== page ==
For the second consecutive year, graduates in the Master of Science in Analytics posted NC State’s highest average salaries and placement rate upon graduation in a ranking of academic units across campus. The data are compiled by the Office of Institutional Research and Planning. In the University’s second annual Future Plans Survey for Graduate Students in May, the Institute’s students ranked at the top among the nine colleges with an average reported salary of $101,117 (based on 111 students and a 100% response rate). This compares to an average reported salary of $80,806 for all masters students last May (n = 1,087; 66% response rate). MSA starting salaries are reported to be 25% higher than the university average. The results were closely similar to the May 2018 survey.
“What we’ve known for quite some time, the Office of Institutional Research and Planning has confirmed: MSA students are among the highest paid graduates of the university,” said the Institute’s director, Dr. Michael Rappa. “What has been achieved in the past decade is remarkable, thanks to the perseverance of the Institute’s small, but dedicated faculty and staff. The Institute’s unique 10-month curriculum has a proven track record for producing superior student outcomes in employment. It’s deeply gratifying to see the professional success of our students year after year. They are among the country’s most sought-after data scientists.”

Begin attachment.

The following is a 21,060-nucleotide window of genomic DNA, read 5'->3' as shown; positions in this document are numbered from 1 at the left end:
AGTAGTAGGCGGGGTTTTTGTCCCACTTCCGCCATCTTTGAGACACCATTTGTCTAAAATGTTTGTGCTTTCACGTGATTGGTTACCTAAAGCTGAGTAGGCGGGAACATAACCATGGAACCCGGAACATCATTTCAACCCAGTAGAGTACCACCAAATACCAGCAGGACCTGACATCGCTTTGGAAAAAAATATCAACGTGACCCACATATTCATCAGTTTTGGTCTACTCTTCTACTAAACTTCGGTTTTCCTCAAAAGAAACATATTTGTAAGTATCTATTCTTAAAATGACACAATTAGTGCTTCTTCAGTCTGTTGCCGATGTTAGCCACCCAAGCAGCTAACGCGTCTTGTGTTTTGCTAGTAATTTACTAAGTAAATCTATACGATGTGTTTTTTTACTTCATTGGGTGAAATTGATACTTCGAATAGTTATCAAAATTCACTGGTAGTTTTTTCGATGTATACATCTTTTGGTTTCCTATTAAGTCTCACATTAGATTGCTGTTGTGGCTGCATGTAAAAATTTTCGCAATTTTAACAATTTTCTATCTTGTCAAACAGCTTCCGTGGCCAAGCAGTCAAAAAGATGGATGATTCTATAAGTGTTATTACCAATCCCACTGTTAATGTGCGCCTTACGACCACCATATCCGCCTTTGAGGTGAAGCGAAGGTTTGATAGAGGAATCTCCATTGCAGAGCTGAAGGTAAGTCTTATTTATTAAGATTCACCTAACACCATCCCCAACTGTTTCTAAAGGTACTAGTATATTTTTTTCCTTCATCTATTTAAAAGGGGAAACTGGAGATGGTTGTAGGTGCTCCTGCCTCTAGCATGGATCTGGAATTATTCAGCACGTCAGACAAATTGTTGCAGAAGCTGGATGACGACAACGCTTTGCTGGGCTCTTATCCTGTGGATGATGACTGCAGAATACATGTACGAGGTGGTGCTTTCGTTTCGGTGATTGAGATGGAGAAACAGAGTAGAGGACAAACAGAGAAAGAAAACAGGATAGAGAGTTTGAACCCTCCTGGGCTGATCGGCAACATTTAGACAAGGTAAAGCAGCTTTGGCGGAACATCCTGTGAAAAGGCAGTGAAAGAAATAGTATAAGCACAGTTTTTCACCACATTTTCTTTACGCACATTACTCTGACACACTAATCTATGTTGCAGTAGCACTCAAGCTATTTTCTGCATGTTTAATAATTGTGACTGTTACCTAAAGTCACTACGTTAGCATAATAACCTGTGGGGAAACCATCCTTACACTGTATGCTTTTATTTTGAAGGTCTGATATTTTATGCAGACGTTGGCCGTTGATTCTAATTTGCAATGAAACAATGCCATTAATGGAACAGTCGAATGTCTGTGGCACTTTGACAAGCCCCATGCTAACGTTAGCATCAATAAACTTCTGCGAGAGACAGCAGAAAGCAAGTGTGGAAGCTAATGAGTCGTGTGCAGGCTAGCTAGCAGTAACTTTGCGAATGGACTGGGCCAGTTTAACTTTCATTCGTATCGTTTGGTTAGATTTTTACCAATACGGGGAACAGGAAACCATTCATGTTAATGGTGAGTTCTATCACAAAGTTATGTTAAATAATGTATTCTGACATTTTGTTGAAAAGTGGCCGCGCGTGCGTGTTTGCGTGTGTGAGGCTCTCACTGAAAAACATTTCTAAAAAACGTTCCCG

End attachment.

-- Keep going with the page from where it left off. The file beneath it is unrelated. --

Institute students also had the highest reported employment rate (95%) among the ten academic units. The university confirmed employment rate overall was 61%.
The average starting salary for all bachelor’s degree graduates of the University was $54,734 (n = 2,031; 57% response rate). The 10-month MSA yields nearly double the earning potential for graduating seniors.
N.B.: The Institute for Advanced Analytics operates as an independent academic unit within the University. Comparisons at the department-level are not provided here due to small sample sizes and/or low response rates within individual departments. The minimum response rate and sample size requirement needed to make a valid comparison at the college-level is also a limitation the FPS data.
A small discrepancy between the FPS data and the Institute’s own data reported in the Annual Employment Report stems from the timing of the surveys. The Institute’s data collection closes a few days later on May 15th of each year. The Institute has published an employment report each year since its inaugural graduating class in 2008. The reports are a full and detailed census of employment outcomes for our students.